The freelance lifestyle is an attractive one. But with all of the flexibility comes the reality that work might not always be as regular as we
Tell me if this sounds familiar: You set up your online profile, you start taking on some clients, the money starts coming in, you’re happy, you’re telling friends and family about your new endeavor, and then one of them says, “Sounds great! Just don’t forget to pay your taxes!”
For me, that conversation happened late in 2013 when I was telling my mother about how well my new freelance writing and editing job was. I was playing the role of stay-at-home dad to our twin 1-year-old daughters at the time and my prime editing hours were when the girls were asleep (generally 9 p.m. – 3 a.m., my apologies to any former clients who got the 3 a.m. editing results).
My braggadocio went out in a whiff of hot air as my mom said over the phone, “That’s great, just remember about your taxes!”
Since it was over the phone, I didn’t have to maintain my poker face, only my poker voice (sounds like a great sequel for Lady Gaga). “Of course,” I said. “My taxes, yes.”
Obviously, I had not thought about paying my taxes, which for freelancers should be paid quarterly in estimates to the IRS or all at once before the April 15 deadline. But not only did I have to pay through the nose that year, I also missed out on a ton of deductions that could have brought that cost way down, if only I’d known about how to track the expenses involved in working for yourself.
Tracking Your Expenses–No Receipts, No Write-Offs
The government loves it when you start your own business and work for yourself. You’re adding stimulus to the economy without them having to spend a dime, you’re not leaching unemployment costs, and you’re providing goods and/or services to American consumers – and possibly foreign ones as well – instead of having those consumers go outside the US borders to shop.
Because of this, the government looks kindly on you when it’s time to pay your taxes, but you have to be religiously dedicated to tracking those expenses if you want to guarantee them getting accepted as write-offs. If you just try to ‘guestimate’ how much you spend on advertising, marketing, or supplies and the government decides to audit you…well, you can guess how that’s going to go.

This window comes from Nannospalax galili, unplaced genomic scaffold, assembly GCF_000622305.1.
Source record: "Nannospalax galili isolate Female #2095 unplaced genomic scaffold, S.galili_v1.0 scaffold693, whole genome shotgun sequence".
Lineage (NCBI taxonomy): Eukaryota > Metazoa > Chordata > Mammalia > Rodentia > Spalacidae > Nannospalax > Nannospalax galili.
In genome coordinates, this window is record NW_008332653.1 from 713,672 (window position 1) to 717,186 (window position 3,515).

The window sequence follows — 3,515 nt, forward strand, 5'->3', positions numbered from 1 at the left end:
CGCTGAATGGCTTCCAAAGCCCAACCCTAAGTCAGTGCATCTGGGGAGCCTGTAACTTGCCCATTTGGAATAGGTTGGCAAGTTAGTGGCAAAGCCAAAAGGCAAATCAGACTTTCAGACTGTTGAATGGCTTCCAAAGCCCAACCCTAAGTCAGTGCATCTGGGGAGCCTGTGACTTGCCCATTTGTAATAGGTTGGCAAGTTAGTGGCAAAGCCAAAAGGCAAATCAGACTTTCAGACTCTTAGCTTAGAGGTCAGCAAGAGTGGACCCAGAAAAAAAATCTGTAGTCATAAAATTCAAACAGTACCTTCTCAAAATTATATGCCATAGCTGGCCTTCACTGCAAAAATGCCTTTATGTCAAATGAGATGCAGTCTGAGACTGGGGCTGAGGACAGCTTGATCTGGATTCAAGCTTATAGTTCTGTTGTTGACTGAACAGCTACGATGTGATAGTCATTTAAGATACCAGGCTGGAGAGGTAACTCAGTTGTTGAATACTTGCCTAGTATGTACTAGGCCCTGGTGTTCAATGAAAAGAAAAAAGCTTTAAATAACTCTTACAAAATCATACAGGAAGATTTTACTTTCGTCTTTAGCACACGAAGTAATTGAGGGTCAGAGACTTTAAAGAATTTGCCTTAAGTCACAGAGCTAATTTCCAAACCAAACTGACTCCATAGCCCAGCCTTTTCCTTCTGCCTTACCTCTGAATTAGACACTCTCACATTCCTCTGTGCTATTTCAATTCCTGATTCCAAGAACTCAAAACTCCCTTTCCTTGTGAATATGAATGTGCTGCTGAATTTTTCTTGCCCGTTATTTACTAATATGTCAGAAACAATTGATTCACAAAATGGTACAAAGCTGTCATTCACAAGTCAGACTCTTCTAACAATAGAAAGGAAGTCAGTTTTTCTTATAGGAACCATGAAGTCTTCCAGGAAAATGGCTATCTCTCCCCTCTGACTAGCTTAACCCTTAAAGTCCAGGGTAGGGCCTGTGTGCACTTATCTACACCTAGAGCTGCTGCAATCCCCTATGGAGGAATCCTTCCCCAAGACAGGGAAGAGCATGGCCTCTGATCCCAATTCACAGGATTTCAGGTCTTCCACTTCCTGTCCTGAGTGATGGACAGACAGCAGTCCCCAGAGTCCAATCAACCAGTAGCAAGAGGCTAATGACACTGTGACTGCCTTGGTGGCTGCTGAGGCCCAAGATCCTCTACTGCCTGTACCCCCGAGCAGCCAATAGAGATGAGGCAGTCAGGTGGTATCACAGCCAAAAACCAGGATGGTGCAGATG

Now you don’t have to hire a CPA to track your expenses. There are plenty of free resources online that will get you the exact same results, without the high cost (including Fiverr Workspace’s expense tracking feature in the app!). If you want to buy the little visor that only tax guys and poker dealers seem to wear, that’s your choice.
Once you’ve missed out on keeping your expenses, even for a month, you can still file them based on what you do record, but no estimating across the entire year. If you paid $250 for Google Adwords in July, don’t pretend you paid $250/month. You need receipts to back up what you said you spent. No receipts, no write-offs.
Related: 2018 Tax Policy Changes: Should Freelancers Structure as an LLC or S-Corp?
Paying Your Freelance Taxes
If you are handling your taxes the right way, you’ll take a percentage out of every dollar you make and set it aside for your taxes. To soften the blow at the end-of-the-year, you can estimate your taxes based on previous years, and sent them to the IRS in four equal payments throughout the year. But be advised, if you miss the deadlines on the IRS has for each of the quarterly payments, there’s no going back. They’ll still take your money, but it’ll be applied to the next quarter’s payment.
For an estimate of your quarterly taxes, check out Fiverr Workspace’s quarterly tax calculator.
Not Paying Your Freelance Taxes (Never a Good Idea)
If you’re new to the freelancing game, you haven’t ever worked for yourself before, or you haven’t set aside the money to pay your income tax, you can be tempted to not file a return by April 15.
This is a terrible idea. Let’s repeat that, but with some extra emphasis: THIS IS A TERRIBLE IDEA.
Just ask Wesley Snipes or Willie Nelson. If you know you owe money from your freelancing business, there are two easy ways to deal with it:
- File your taxes and then download a form from the IRS website which allows you to pay off the money you owe in a monthly installment plan. Make it an amount of money you can afford – they’ve agreed to $100 month for me in the past. The IRS will approve you if the monthly amount is feasible – don’t tell them you’ll pay $5 a month – and set you up with a monthly payment like any other bill. The good news is that the payment plan won’t start for a few months so you can save up to make sure you have the funds available.
- File your taxes and ask for an extension. If you do this, you’ll need to send at least some money now, even if it’s just $100. You then have six months to pay the remainder of your balance – that is, until October 15.
The worst thing you can do is nothing. The IRS is willing to work with most people who communicate with them and who are honest and forthcoming in their desire to do the right thing, even if they don’t have the funds to do it immediately.
The ‘free’ part of freelancing makes for a fun lifestyle where your hours, your locale, your wardrobe are really all yours to control. However, when it comes to taking care of the financial end of things you need to be far more meticulous than the average tax filer.